The above story is based on materials provided by Children's Hospital of Philadelphia. Note: Materials may be edited for content and length.


Journal Reference:

  1. Elaine Y. Chung, James N. Psathas, Duonan Yu, Yimei Li, Mitchell J. Weiss, Andrei Thomas-Tikhonenko. CD19 is a major B cell receptor–independent activator of MYC-driven B-lymphomagenesis. Journal of Clinical Investigation, 2012; DOI: 10.1172/JCI45851

Cite This Page:

Children's Hospital of Philadelphia. "Protein may represent a switch to turn off B cell lymphoma." ScienceDaily. ScienceDaily, 7 May 2012. <www.sciencedaily.com/releases/2012/05/120507151136.htm>.
Children's Hospital of Philadelphia. (2012, May 7). Protein may represent a switch to turn off B cell lymphoma. ScienceDaily. Retrieved November 22, 2014 from www.sciencedaily.com/releases/2012/05/120507151136.htm
Children's Hospital of Philadelphia. "Protein may represent a switch to turn off B cell lymphoma." ScienceDaily. www.sciencedaily.com/releases/2012/05/120507151136.htm (accessed November 22, 2014).

Share This


More From ScienceDaily



More Health & Medicine News

Saturday, November 22, 2014

Featured Research

from universities, journals, and other organizations


Featured Videos

from AP, Reuters, AFP, and other news services

WFP: Ebola Risks Heightened Among Women Throughout Africa

WFP: Ebola Risks Heightened Among Women Throughout Africa

AFP (Nov. 21, 2014) Having children has always been a frightening prospect in Sierra Leone, the world's most dangerous place to give birth, but Ebola has presented an alarming new threat for expectant mothers. Duration: 00:37 Video provided by AFP
Powered by NewsLook.com
Could Your Genes Be The Reason You're Single?

Could Your Genes Be The Reason You're Single?

Newsy (Nov. 21, 2014) Researchers in Beijing discovered a gene called 5-HTA1, and carriers are reportedly 20 percent more likely to be single. Video provided by Newsy
Powered by NewsLook.com
Raw: Paralyzed Marine Walks With Robotic Braces

Raw: Paralyzed Marine Walks With Robotic Braces

AP (Nov. 21, 2014) Marine Corps officials say a special operations officer left paralyzed by a sniper's bullet in Afghanistan walked using robotic leg braces in a ceremony to award him a Bronze Star. (Nov. 21) Video provided by AP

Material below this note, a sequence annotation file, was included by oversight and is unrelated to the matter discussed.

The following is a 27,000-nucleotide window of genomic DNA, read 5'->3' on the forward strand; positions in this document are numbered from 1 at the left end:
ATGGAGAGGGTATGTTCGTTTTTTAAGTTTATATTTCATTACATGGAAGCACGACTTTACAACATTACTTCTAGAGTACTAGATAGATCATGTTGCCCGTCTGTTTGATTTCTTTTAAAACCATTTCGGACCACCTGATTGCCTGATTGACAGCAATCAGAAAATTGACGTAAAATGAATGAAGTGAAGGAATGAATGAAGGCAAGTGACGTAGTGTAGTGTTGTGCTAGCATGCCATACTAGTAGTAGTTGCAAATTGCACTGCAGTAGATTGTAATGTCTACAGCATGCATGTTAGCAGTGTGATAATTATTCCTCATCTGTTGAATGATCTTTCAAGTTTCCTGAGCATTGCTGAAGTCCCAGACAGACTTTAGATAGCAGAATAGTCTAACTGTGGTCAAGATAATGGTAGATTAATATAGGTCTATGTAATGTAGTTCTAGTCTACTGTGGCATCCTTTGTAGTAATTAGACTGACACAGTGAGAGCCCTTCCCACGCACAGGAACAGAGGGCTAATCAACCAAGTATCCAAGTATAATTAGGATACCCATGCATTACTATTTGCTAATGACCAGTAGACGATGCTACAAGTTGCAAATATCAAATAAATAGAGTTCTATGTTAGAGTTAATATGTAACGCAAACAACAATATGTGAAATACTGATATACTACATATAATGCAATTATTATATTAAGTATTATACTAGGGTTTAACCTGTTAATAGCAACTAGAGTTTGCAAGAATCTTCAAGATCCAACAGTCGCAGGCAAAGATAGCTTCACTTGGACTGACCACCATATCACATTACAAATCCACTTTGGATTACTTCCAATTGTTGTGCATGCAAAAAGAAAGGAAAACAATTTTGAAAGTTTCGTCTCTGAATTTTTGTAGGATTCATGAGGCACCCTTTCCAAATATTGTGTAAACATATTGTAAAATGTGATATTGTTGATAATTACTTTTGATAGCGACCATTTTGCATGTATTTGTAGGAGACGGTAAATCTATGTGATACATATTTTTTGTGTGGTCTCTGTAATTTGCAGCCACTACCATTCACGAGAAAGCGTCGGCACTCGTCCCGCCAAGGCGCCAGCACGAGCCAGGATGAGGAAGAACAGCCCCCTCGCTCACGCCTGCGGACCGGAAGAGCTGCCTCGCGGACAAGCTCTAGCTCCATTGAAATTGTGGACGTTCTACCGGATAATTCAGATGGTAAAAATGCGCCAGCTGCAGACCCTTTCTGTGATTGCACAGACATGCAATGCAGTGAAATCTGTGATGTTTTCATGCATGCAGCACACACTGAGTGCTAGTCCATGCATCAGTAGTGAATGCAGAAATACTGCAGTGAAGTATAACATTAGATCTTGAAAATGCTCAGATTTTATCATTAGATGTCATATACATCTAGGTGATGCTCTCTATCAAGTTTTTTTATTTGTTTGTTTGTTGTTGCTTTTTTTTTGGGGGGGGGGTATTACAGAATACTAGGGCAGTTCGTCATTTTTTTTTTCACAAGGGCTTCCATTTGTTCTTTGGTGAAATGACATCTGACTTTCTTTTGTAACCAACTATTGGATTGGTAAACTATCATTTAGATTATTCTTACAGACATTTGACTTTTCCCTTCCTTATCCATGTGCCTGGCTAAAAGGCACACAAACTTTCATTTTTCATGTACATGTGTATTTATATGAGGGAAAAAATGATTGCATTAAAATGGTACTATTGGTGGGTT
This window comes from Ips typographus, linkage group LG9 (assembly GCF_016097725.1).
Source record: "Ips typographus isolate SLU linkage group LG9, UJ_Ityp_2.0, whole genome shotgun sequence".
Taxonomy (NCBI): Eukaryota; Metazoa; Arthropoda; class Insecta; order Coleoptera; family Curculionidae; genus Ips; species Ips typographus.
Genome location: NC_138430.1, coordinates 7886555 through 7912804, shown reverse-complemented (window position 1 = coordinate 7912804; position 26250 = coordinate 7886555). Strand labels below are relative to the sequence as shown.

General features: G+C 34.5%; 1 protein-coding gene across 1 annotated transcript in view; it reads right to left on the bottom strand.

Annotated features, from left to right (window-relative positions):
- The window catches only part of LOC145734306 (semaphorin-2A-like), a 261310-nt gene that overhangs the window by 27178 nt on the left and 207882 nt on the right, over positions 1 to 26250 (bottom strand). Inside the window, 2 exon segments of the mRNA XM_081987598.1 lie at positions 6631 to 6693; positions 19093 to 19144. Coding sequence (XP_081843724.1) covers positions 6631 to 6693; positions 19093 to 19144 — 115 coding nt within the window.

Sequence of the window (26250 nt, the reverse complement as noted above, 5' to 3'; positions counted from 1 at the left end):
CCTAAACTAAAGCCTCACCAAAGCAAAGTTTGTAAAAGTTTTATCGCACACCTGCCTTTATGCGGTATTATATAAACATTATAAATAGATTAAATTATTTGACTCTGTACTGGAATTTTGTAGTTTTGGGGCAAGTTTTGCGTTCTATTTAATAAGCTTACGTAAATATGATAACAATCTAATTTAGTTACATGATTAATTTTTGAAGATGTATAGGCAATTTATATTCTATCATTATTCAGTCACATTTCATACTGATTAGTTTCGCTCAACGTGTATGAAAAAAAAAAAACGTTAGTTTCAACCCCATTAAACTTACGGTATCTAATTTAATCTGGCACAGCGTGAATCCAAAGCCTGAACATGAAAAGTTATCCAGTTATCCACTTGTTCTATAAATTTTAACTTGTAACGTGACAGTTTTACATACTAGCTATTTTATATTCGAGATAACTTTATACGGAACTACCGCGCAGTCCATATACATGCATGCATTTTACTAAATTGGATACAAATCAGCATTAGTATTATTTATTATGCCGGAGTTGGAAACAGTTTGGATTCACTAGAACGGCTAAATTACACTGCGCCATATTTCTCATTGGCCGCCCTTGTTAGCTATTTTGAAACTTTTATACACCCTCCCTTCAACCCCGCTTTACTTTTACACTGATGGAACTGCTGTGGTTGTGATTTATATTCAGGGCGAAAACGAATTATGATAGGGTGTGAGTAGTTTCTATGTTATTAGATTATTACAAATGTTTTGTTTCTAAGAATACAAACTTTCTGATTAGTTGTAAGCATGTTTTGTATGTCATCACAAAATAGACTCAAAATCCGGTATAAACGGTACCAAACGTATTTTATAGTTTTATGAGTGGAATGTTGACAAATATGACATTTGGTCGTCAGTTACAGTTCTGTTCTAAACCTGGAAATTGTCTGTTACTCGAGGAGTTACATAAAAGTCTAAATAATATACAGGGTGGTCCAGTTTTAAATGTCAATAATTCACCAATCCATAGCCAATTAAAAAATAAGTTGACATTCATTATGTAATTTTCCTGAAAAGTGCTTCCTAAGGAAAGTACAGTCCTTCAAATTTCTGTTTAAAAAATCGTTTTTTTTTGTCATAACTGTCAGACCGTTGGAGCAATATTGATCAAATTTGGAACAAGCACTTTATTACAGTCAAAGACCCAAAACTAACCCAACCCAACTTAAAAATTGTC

Powered by NewsLook.com
Milestone Birthdays Can Bring Existential Crisis, Study Says

Milestone Birthdays Can Bring Existential Crisis, Study Says

Newsy (Nov. 21, 2014) Researchers find that as people approach new decades in their lives they make bigger life decisions. Video provided by Newsy
Powered by NewsLook.com

Search ScienceDaily

Number of stories in archives: 140,361

Find with keyword(s):
Enter a keyword or phrase to search ScienceDaily for related topics and research stories.

Save/Print:
Share:

Breaking News:

Strange & Offbeat Stories


Health & Medicine

Mind & Brain

Living & Well

In Other News

... from NewsDaily.com

Science News

Health News

Environment News

Technology News



Save/Print:
Share:

Free Subscriptions


Get the latest science news with ScienceDaily's free email newsletters, updated daily and weekly. Or view hourly updated newsfeeds in your RSS reader:

Get Social & Mobile


Keep up to date with the latest news from ScienceDaily via social networks and mobile apps:

Have Feedback?


Tell us what you think of ScienceDaily -- we welcome both positive and negative comments. Have any problems using the site? Questions?
Mobile: iPhone Android Web
Follow: Facebook Twitter Google+
Subscribe: RSS Feeds Email Newsletters
Latest Headlines Health & Medicine Mind & Brain Space & Time Matter & Energy Computers & Math Plants & Animals Earth & Climate Fossils & Ruins